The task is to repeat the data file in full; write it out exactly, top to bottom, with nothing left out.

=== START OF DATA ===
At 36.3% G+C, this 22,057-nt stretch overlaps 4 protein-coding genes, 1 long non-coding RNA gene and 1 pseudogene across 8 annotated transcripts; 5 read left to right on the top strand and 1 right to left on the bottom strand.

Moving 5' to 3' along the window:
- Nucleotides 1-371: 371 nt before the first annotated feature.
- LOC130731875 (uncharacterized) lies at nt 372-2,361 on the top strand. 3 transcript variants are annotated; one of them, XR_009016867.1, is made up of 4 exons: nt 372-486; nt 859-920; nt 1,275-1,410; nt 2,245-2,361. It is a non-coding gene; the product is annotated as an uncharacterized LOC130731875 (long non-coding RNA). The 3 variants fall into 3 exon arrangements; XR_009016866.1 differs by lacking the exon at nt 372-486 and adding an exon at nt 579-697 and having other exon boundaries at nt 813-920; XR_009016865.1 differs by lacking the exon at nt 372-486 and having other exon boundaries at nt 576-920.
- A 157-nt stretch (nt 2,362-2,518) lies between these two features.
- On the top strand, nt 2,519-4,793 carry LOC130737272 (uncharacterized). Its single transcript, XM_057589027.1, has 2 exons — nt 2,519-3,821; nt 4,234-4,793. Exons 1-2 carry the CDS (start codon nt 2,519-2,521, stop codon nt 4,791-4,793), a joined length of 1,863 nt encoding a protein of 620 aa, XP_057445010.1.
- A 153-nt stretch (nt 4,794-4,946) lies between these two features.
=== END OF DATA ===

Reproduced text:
At 36.3% G+C, this 22,057-nt stretch overlaps 4 protein-coding genes, 1 long non-coding RNA gene and 1 pseudogene across 8 annotated transcripts; 5 read left to right on the top strand and 1 right to left on the bottom strand.

Moving 5' to 3' along the window:
- Nucleotides 1-371: 371 nt before the first annotated feature.
- LOC130731875 (uncharacterized) lies at nt 372-2,361 on the top strand. 3 transcript variants are annotated; one of them, XR_009016867.1, is made up of 4 exons: nt 372-486; nt 859-920; nt 1,275-1,410; nt 2,245-2,361. It is a non-coding gene; the product is annotated as an uncharacterized LOC130731875 (long non-coding RNA). The 3 variants fall into 3 exon arrangements; XR_009016866.1 differs by lacking the exon at nt 372-486 and adding an exon at nt 579-697 and having other exon boundaries at nt 813-920; XR_009016865.1 differs by lacking the exon at nt 372-486 and having other exon boundaries at nt 576-920.
- A 157-nt stretch (nt 2,362-2,518) lies between these two features.
- On the top strand, nt 2,519-4,793 carry LOC130737272 (uncharacterized). Its single transcript, XM_057589027.1, has 2 exons — nt 2,519-3,821; nt 4,234-4,793. Exons 1-2 carry the CDS (start codon nt 2,519-2,521, stop codon nt 4,791-4,793), a joined length of 1,863 nt encoding a protein of 620 aa, XP_057445010.1.
- A 153-nt stretch (nt 4,794-4,946) lies between these two features.